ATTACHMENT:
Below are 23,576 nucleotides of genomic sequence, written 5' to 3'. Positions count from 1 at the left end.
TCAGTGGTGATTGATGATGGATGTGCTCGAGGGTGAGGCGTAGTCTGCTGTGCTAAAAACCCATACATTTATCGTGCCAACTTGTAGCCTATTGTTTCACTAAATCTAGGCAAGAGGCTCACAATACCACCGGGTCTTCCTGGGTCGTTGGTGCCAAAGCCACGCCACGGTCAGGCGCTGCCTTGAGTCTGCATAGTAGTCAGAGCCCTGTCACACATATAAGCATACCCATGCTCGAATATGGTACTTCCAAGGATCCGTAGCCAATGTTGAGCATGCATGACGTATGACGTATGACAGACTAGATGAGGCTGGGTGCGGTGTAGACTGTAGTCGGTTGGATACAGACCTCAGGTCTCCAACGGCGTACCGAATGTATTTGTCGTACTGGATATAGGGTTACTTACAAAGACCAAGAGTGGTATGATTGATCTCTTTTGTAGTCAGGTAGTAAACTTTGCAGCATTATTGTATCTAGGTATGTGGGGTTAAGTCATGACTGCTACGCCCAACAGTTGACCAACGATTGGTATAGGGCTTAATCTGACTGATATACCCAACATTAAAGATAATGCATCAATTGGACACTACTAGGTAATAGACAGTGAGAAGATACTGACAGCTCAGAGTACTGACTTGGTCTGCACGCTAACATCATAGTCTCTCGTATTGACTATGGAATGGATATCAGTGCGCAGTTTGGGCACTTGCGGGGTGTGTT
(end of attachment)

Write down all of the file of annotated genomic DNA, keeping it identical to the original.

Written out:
Below are 23,576 nucleotides of genomic sequence, written 5' to 3'. Positions count from 1 at the left end.
TCAGTGGTGATTGATGATGGATGTGCTCGAGGGTGAGGCGTAGTCTGCTGTGCTAAAAACCCATACATTTATCGTGCCAACTTGTAGCCTATTGTTTCACTAAATCTAGGCAAGAGGCTCACAATACCACCGGGTCTTCCTGGGTCGTTGGTGCCAAAGCCACGCCACGGTCAGGCGCTGCCTTGAGTCTGCATAGTAGTCAGAGCCCTGTCACACATATAAGCATACCCATGCTCGAATATGGTACTTCCAAGGATCCGTAGCCAATGTTGAGCATGCATGACGTATGACGTATGACAGACTAGATGAGGCTGGGTGCGGTGTAGACTGTAGTCGGTTGGATACAGACCTCAGGTCTCCAACGGCGTACCGAATGTATTTGTCGTACTGGATATAGGGTTACTTACAAAGACCAAGAGTGGTATGATTGATCTCTTTTGTAGTCAGGTAGTAAACTTTGCAGCATTATTGTATCTAGGTATGTGGGGTTAAGTCATGACTGCTACGCCCAACAGTTGACCAACGATTGGTATAGGGCTTAATCTGACTGATATACCCAACATTAAAGATAATGCATCAATTGGACACTACTAGGTAATAGACAGTGAGAAGATACTGACAGCTCAGAGTACTGACTTGGTCTGCACGCTAACATCATAGTCTCTCGTATTGACTATGGAATGGATATCAGTGCGCAGTTTGGGCACTTGCGGGGTGTGTT